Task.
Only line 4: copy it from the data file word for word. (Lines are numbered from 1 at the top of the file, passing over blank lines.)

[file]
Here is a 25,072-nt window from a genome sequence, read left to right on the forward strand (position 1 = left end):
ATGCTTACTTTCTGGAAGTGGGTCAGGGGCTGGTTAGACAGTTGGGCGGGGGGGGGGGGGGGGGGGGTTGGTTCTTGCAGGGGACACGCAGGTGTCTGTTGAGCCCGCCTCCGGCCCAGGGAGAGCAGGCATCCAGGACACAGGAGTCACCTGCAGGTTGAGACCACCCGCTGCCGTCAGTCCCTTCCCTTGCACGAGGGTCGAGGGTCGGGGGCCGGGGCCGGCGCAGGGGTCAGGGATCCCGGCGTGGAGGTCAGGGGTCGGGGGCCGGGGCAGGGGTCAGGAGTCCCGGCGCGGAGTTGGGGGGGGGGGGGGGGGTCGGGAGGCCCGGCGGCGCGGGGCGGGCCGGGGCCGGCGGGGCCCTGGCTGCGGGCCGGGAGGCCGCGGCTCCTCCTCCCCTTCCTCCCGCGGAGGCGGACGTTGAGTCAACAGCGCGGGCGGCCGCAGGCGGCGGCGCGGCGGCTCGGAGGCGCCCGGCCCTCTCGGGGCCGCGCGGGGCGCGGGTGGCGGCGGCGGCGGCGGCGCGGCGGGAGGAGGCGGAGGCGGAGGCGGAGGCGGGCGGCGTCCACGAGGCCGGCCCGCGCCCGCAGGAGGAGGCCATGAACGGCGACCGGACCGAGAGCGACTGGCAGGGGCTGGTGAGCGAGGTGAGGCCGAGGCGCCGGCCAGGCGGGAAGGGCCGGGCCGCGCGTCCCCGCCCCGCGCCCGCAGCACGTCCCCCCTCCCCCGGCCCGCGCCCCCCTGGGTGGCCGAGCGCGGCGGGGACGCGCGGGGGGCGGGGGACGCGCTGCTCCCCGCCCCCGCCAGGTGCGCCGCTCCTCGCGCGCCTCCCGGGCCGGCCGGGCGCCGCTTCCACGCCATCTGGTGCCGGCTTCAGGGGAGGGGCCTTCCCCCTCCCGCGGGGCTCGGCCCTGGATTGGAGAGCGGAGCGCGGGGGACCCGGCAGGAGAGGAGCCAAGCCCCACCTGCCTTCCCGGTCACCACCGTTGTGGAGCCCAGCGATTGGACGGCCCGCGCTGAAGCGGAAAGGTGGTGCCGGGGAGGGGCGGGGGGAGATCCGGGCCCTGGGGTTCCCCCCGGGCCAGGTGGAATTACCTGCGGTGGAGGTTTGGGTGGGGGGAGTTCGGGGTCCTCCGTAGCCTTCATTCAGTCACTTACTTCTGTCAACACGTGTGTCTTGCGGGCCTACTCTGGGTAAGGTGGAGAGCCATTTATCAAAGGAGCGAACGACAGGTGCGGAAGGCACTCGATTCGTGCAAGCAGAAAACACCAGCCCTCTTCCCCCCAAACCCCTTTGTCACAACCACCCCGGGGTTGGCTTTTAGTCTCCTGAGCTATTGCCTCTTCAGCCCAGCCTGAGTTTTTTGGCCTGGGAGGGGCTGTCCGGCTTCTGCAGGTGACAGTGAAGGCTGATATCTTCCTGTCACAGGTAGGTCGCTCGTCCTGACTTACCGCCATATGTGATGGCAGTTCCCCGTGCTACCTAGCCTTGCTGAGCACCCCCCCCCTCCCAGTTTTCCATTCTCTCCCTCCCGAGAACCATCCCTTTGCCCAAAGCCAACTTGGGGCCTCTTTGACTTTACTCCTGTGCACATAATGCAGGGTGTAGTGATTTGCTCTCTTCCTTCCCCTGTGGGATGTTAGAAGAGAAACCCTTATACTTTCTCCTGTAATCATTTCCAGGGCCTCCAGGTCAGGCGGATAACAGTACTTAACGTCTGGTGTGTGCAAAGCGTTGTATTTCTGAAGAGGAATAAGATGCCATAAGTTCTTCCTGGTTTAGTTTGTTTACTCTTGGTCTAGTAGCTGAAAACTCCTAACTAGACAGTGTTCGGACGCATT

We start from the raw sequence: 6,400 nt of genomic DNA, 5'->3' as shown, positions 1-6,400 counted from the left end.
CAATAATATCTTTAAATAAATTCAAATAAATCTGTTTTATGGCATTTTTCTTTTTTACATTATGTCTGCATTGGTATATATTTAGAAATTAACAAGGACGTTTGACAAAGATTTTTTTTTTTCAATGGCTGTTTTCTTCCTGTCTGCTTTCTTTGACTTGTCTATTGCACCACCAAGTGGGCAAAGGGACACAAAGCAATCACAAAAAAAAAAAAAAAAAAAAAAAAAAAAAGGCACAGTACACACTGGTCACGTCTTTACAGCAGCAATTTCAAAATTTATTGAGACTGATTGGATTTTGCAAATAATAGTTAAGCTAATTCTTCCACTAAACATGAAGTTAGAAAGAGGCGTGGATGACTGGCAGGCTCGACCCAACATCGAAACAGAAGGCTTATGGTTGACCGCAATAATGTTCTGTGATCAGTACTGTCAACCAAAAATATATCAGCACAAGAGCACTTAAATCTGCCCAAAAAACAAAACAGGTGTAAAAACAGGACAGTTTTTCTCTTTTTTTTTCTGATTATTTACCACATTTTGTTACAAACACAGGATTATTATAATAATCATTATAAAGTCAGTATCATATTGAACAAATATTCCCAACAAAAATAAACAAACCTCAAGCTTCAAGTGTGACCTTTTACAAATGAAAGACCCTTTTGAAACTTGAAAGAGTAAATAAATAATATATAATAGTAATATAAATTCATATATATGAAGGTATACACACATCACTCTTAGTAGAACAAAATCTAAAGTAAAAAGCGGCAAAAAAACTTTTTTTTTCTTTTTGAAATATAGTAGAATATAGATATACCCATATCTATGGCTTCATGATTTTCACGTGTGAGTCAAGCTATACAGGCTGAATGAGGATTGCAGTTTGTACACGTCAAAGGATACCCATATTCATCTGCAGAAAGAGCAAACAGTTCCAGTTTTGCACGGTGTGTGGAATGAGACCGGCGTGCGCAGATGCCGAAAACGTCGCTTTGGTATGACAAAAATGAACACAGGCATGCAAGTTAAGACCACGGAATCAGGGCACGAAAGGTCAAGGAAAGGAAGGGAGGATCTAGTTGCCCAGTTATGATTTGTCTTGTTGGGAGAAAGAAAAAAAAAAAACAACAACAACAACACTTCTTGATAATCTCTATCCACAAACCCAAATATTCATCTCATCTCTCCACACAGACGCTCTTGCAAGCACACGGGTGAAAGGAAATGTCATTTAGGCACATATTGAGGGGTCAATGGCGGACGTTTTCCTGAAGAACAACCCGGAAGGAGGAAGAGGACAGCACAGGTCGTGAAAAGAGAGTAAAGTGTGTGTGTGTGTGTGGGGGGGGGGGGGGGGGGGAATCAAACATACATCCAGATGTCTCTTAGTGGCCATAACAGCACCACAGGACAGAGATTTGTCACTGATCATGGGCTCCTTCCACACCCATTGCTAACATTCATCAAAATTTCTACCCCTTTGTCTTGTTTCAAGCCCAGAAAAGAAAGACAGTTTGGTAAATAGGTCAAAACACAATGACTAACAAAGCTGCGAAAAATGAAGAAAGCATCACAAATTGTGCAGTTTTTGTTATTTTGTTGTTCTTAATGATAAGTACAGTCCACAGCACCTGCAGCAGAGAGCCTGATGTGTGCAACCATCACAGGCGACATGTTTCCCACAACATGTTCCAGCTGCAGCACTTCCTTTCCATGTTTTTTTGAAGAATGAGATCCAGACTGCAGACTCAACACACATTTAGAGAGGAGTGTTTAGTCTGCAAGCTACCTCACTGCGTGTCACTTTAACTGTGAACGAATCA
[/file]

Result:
CAATAATATCTTTAAATAAATTCAAATAAATCTGTTTTATGGCATTTTTCTTTTTTACATTATGTCTGCATTGGTATATATTTAGAAATTAACAAGGACGTTTGACAAAGATTTTTTTTTTTCAATGGCTGTTTTCTTCCTGTCTGCTTTCTTTGACTTGTCTATTGCACCACCAAGTGGGCAAAGGGACACAAAGCAATCACAAAAAAAAAAAAAAAAAAAAAAAAAAAAAGGCACAGTACACACTGGTCACGTCTTTACAGCAGCAATTTCAAAATTTATTGAGACTGATTGGATTTTGCAAATAATAGTTAAGCTAATTCTTCCACTAAACATGAAGTTAGAAAGAGGCGTGGATGACTGGCAGGCTCGACCCAACATCGAAACAGAAGGCTTATGGTTGACCGCAATAATGTTCTGTGATCAGTACTGTCAACCAAAAATATATCAGCACAAGAGCACTTAAATCTGCCCAAAAAACAAAACAGGTGTAAAAACAGGACAGTTTTTCTCTTTTTTTTTCTGATTATTTACCACATTTTGTTACAAACACAGGATTATTATAATAATCATTATAAAGTCAGTATCATATTGAACAAATATTCCCAACAAAAATAAACAAACCTCAAGCTTCAAGTGTGACCTTTTACAAATGAAAGACCCTTTTGAAACTTGAAAGAGTAAATAAATAATATATAATAGTAATATAAATTCATATATATGAAGGTATACACACATCACTCTTAGTAGAACAAAATCTAAAGTAAAAAGCGGCAAAAAAACTTTTTTTTTCTTTTTGAAATATAGTAGAATATAGATATACCCATATCTATGGCTTCATGATTTTCACGTGTGAGTCAAGCTATACAGGCTGAATGAGGATTGCAGTTTGTACACGTCAAAGGATACCCATATTCATCTGCAGAAAGAGCAAACAGTTCCAGTTTTGCACGGTGTGTGGAATGAGACCGGCGTGCGCAGATGCCGAAAACGTCGCTTTGGTATGACAAAAATGAACACAGGCATGCAAGTTAAGACCACGGAATCAGGGCACGAAAGGTCAAGGAAAGGAAGGGAGGATCTAGTTGCCCAGTTATGATTTGTCTTGTTGGGAGAAAGAAAAAAAAAAAACAACAACAACAACACTTCTTGATAATCTCTATCCACAAACCCAAATATTCATCTCATCTCTCCACACAGACGCTCTTGCAAGCACACGGGTGAAAGGAAATGTCATTTAGGCACATATTGAGGGGTCAATGGCGGACGTTTTCCTGAAGAACAACCCGGAAGGAGGAAGAGGACAGCACAGGTCGTGAAAAGAGAGTAAAGTGTGTGTGTGTGTGTGGGGGGGGGGGGGGGGGGGAATCAAACATACATCCAGATGTCTCTTAGTGGCCATAACAGCACCACAGGACAGAGATTTGTCACTGATCATGGGCTCCTTCCACACCCATTGCTAACATTCATCAAAATTTCTACCCCTTTGTCTTGTTTCAAGCCCAGAAAAGAAAGACAGTTTGGTAAATAGGTCAAAACACAATGACTAACAAAGCTGCGAAAAATGAAGAAAGCATCACAAATTGTGCAGTTTTTGTTATTTTGTTGTTCTTAATGATAAGTACAGTCCACAGCACCTGCAGCAGAGAGCCTGATGTGTGCAACCATCACAGGCGACATGTTTCCCACAACATGTTCCAGCTGCAGCACTTCCTTTCCATGTTTTTTTGAAGAATGAGATCCAGACTGCAGACTCAACACACATTTAGAGAGGAGTGTTTAGTCTGCAAGCTACCTCACTGCGTGTCACTTTAACTGTGAACGAATCA